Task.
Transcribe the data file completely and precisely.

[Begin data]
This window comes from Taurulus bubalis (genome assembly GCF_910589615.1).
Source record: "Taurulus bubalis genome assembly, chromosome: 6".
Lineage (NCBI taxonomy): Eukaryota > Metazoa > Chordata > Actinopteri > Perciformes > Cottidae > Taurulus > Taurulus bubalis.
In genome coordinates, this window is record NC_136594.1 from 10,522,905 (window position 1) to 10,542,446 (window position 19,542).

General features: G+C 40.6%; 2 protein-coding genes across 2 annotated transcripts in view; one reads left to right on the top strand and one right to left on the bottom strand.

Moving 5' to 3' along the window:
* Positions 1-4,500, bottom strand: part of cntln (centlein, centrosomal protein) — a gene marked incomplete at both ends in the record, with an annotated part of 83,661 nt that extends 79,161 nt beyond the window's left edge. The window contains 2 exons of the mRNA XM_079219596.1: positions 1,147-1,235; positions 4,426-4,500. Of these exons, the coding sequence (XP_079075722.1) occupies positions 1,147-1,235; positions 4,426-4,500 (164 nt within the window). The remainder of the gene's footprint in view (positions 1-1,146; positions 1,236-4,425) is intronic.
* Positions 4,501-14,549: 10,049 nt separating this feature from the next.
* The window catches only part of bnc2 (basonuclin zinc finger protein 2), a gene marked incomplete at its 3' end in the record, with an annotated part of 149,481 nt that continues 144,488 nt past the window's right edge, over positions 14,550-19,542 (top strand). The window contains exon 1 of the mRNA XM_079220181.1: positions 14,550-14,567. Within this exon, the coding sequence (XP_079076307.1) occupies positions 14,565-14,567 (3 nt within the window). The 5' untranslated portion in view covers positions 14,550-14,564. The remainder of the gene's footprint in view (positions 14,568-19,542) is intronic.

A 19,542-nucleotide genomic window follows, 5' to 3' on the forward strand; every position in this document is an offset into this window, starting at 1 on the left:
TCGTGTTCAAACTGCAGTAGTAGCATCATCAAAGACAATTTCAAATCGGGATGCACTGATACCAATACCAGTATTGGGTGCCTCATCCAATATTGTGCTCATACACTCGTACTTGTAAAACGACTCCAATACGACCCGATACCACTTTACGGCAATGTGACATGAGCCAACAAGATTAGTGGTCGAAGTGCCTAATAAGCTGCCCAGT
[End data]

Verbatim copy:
This window comes from Taurulus bubalis (genome assembly GCF_910589615.1).
Source record: "Taurulus bubalis genome assembly, chromosome: 6".
Lineage (NCBI taxonomy): Eukaryota > Metazoa > Chordata > Actinopteri > Perciformes > Cottidae > Taurulus > Taurulus bubalis.
In genome coordinates, this window is record NC_136594.1 from 10,522,905 (window position 1) to 10,542,446 (window position 19,542).

General features: G+C 40.6%; 2 protein-coding genes across 2 annotated transcripts in view; one reads left to right on the top strand and one right to left on the bottom strand.

Moving 5' to 3' along the window:
* Positions 1-4,500, bottom strand: part of cntln (centlein, centrosomal protein) — a gene marked incomplete at both ends in the record, with an annotated part of 83,661 nt that extends 79,161 nt beyond the window's left edge. The window contains 2 exons of the mRNA XM_079219596.1: positions 1,147-1,235; positions 4,426-4,500. Of these exons, the coding sequence (XP_079075722.1) occupies positions 1,147-1,235; positions 4,426-4,500 (164 nt within the window). The remainder of the gene's footprint in view (positions 1-1,146; positions 1,236-4,425) is intronic.
* Positions 4,501-14,549: 10,049 nt separating this feature from the next.
* The window catches only part of bnc2 (basonuclin zinc finger protein 2), a gene marked incomplete at its 3' end in the record, with an annotated part of 149,481 nt that continues 144,488 nt past the window's right edge, over positions 14,550-19,542 (top strand). The window contains exon 1 of the mRNA XM_079220181.1: positions 14,550-14,567. Within this exon, the coding sequence (XP_079076307.1) occupies positions 14,565-14,567 (3 nt within the window). The 5' untranslated portion in view covers positions 14,550-14,564. The remainder of the gene's footprint in view (positions 14,568-19,542) is intronic.

A 19,542-nucleotide genomic window follows, 5' to 3' on the forward strand; every position in this document is an offset into this window, starting at 1 on the left:
TCGTGTTCAAACTGCAGTAGTAGCATCATCAAAGACAATTTCAAATCGGGATGCACTGATACCAATACCAGTATTGGGTGCCTCATCCAATATTGTGCTCATACACTCGTACTTGTAAAACGACTCCAATACGACCCGATACCACTTTACGGCAATGTGACATGAGCCAACAAGATTAGTGGTCGAAGTGCCTAATAAGCTGCCCAGT